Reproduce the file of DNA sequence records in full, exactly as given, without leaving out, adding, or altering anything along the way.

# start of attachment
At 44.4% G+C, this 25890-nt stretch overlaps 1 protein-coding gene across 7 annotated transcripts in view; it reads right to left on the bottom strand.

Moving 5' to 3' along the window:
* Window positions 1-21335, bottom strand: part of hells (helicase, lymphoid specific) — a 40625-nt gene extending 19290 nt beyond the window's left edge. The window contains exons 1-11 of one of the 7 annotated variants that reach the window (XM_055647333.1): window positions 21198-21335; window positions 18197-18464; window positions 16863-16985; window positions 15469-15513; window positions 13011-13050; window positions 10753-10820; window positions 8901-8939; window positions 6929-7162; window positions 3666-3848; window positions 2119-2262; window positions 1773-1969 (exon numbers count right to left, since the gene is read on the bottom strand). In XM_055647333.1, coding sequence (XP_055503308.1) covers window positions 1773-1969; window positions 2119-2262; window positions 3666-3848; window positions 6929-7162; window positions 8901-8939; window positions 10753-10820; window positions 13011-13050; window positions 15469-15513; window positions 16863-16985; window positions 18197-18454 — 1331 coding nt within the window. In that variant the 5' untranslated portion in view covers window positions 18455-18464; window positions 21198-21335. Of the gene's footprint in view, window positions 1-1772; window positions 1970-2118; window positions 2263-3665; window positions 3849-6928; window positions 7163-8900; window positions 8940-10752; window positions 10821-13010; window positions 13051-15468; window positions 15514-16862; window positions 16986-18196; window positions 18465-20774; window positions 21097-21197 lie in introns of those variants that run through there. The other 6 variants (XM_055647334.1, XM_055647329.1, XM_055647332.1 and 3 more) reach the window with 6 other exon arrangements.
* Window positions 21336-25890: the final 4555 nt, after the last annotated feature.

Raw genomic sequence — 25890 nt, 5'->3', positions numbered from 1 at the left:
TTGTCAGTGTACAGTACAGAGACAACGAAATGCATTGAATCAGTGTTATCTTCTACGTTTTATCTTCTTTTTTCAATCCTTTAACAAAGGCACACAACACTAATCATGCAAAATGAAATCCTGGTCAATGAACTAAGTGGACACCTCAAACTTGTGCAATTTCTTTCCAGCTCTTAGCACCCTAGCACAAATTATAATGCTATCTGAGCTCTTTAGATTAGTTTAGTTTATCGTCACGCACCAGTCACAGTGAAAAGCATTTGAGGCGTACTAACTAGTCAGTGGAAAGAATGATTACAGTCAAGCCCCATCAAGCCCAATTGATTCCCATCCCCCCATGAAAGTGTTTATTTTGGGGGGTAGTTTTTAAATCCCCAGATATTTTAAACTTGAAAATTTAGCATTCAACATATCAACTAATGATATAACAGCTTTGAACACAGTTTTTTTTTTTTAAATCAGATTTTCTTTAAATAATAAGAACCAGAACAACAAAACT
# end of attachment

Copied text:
At 44.4% G+C, this 25890-nt stretch overlaps 1 protein-coding gene across 7 annotated transcripts in view; it reads right to left on the bottom strand.

Moving 5' to 3' along the window:
* Window positions 1-21335, bottom strand: part of hells (helicase, lymphoid specific) — a 40625-nt gene extending 19290 nt beyond the window's left edge. The window contains exons 1-11 of one of the 7 annotated variants that reach the window (XM_055647333.1): window positions 21198-21335; window positions 18197-18464; window positions 16863-16985; window positions 15469-15513; window positions 13011-13050; window positions 10753-10820; window positions 8901-8939; window positions 6929-7162; window positions 3666-3848; window positions 2119-2262; window positions 1773-1969 (exon numbers count right to left, since the gene is read on the bottom strand). In XM_055647333.1, coding sequence (XP_055503308.1) covers window positions 1773-1969; window positions 2119-2262; window positions 3666-3848; window positions 6929-7162; window positions 8901-8939; window positions 10753-10820; window positions 13011-13050; window positions 15469-15513; window positions 16863-16985; window positions 18197-18454 — 1331 coding nt within the window. In that variant the 5' untranslated portion in view covers window positions 18455-18464; window positions 21198-21335. Of the gene's footprint in view, window positions 1-1772; window positions 1970-2118; window positions 2263-3665; window positions 3849-6928; window positions 7163-8900; window positions 8940-10752; window positions 10821-13010; window positions 13051-15468; window positions 15514-16862; window positions 16986-18196; window positions 18465-20774; window positions 21097-21197 lie in introns of those variants that run through there. The other 6 variants (XM_055647334.1, XM_055647329.1, XM_055647332.1 and 3 more) reach the window with 6 other exon arrangements.
* Window positions 21336-25890: the final 4555 nt, after the last annotated feature.

Raw genomic sequence — 25890 nt, 5'->3', positions numbered from 1 at the left:
TTGTCAGTGTACAGTACAGAGACAACGAAATGCATTGAATCAGTGTTATCTTCTACGTTTTATCTTCTTTTTTCAATCCTTTAACAAAGGCACACAACACTAATCATGCAAAATGAAATCCTGGTCAATGAACTAAGTGGACACCTCAAACTTGTGCAATTTCTTTCCAGCTCTTAGCACCCTAGCACAAATTATAATGCTATCTGAGCTCTTTAGATTAGTTTAGTTTATCGTCACGCACCAGTCACAGTGAAAAGCATTTGAGGCGTACTAACTAGTCAGTGGAAAGAATGATTACAGTCAAGCCCCATCAAGCCCAATTGATTCCCATCCCCCCATGAAAGTGTTTATTTTGGGGGGTAGTTTTTAAATCCCCAGATATTTTAAACTTGAAAATTTAGCATTCAACATATCAACTAATGATATAACAGCTTTGAACACAGTTTTTTTTTTTTAAATCAGATTTTCTTTAAATAATAAGAACCAGAACAACAAAACT